• I sanitize my hands immediately before distributing Communion, and soak the purificator in Everclear to cleanse the rim of the Chalice. 
• Though not required, people may feel free to wear masks during the Service. 
• Out of an abundance of caution, we encourage people who are at high risk or who are not feeling well to remain at home and to watch the video of the Service. 





Rev. Paul L. Beisel, STM., received his Bachelor’s degree from Concordia University, Nebraska, in 1997. He completed his Master of Divinity at Concordia Theological Seminary, Fort Wayne, IN., where he also received a Master of Sacred Theology in 2004 focusing on Exegetical Theology. Pastor Beisel served Concordia Lutheran Church in Warsaw, IL., and Messiah Lutheran Church in Keokuk, IA., from 2002 until receiving a Divine Call from Immanuel Lutheran Church in Iowa Falls, IA. He was installed as Immanuel’s pastor on November 15, 2009. In September of 2015, Pastor Beisel journeyed to South Sudan, Africa, where he taught the Book of Matthew to fourth year seminary students (sponsored by the Lutheran Heritage Foundation).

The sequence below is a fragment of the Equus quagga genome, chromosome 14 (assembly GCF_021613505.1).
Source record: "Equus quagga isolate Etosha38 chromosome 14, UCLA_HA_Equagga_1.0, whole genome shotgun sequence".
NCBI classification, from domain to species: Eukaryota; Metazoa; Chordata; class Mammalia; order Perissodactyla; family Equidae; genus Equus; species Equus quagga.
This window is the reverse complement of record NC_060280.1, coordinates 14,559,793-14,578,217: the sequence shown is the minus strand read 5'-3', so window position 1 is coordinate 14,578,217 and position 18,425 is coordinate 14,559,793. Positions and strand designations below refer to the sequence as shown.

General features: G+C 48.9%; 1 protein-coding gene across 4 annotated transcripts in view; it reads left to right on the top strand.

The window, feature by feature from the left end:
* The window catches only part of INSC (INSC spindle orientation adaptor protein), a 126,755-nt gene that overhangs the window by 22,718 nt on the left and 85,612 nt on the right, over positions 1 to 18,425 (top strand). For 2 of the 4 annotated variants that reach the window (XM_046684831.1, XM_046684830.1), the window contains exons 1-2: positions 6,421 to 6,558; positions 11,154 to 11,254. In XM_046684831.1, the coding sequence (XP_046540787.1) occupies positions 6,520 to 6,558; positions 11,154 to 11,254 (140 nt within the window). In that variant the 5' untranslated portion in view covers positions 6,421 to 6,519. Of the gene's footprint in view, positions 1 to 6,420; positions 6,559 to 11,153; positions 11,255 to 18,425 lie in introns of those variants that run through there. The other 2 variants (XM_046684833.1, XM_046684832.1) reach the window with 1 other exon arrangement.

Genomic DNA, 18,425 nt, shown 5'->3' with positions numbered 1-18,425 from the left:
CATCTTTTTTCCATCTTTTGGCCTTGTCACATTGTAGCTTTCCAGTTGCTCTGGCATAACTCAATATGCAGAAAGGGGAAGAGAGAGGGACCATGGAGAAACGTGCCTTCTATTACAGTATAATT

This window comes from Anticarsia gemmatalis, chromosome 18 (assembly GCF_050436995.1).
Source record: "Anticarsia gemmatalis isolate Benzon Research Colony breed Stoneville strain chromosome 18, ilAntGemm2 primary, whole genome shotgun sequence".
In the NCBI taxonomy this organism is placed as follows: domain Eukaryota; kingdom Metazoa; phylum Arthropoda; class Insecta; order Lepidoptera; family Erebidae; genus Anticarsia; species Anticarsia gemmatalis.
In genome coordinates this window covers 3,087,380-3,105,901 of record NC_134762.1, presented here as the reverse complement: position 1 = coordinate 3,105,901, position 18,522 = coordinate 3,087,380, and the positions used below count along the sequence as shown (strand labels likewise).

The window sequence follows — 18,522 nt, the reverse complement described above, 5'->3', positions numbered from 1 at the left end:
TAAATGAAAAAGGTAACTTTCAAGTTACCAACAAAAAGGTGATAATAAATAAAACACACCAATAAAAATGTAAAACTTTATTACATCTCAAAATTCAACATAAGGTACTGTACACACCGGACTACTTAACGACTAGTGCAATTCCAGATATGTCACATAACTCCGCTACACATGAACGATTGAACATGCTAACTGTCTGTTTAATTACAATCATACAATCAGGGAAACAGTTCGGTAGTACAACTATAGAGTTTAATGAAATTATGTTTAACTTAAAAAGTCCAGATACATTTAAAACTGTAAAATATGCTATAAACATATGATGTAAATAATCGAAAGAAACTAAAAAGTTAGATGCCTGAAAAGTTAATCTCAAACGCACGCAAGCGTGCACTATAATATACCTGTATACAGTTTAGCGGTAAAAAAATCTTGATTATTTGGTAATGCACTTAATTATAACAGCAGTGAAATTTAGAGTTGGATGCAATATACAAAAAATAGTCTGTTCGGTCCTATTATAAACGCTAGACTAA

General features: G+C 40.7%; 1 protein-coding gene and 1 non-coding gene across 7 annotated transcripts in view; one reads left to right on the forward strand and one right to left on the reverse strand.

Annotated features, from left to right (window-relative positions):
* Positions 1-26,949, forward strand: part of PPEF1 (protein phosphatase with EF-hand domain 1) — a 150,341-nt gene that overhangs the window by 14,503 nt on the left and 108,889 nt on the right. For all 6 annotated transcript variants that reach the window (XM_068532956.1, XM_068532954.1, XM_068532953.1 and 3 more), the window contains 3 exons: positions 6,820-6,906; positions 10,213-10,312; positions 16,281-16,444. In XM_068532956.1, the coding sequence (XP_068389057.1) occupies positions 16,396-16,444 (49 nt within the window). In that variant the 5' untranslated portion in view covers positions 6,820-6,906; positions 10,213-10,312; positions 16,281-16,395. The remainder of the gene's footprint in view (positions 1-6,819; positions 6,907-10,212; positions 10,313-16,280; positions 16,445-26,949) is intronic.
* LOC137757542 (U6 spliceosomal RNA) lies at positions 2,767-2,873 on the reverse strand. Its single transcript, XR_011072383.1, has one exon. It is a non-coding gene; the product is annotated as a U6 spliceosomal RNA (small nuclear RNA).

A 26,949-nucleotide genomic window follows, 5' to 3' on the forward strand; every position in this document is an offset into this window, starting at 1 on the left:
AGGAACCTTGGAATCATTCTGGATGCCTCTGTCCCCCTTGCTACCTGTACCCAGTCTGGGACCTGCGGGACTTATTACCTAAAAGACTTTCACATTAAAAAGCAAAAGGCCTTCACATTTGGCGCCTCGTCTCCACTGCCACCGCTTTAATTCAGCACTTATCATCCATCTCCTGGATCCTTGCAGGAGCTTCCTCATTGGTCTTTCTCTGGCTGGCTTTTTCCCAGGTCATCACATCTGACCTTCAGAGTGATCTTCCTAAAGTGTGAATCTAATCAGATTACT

Pastor Beisel was born in Oklahoma City, OK., on May 19, 1975. He spent the majority of his childhood in Pittsburg, KS. From 1986-1987, Pastor Beisel lived with his family in Taichung, Taiwan. Since then, he has traveled to Thailand and Germany. Pastor Beisel and his wife, Amy, are the parents of Susan, Lizzy, Martin, and Theo. Pastor Beisel enjoys time with his family, music, tennis, reading, fine dining, and for good measure, some Lutheran Satire.

Pastor Beisel welcomes your e-mails.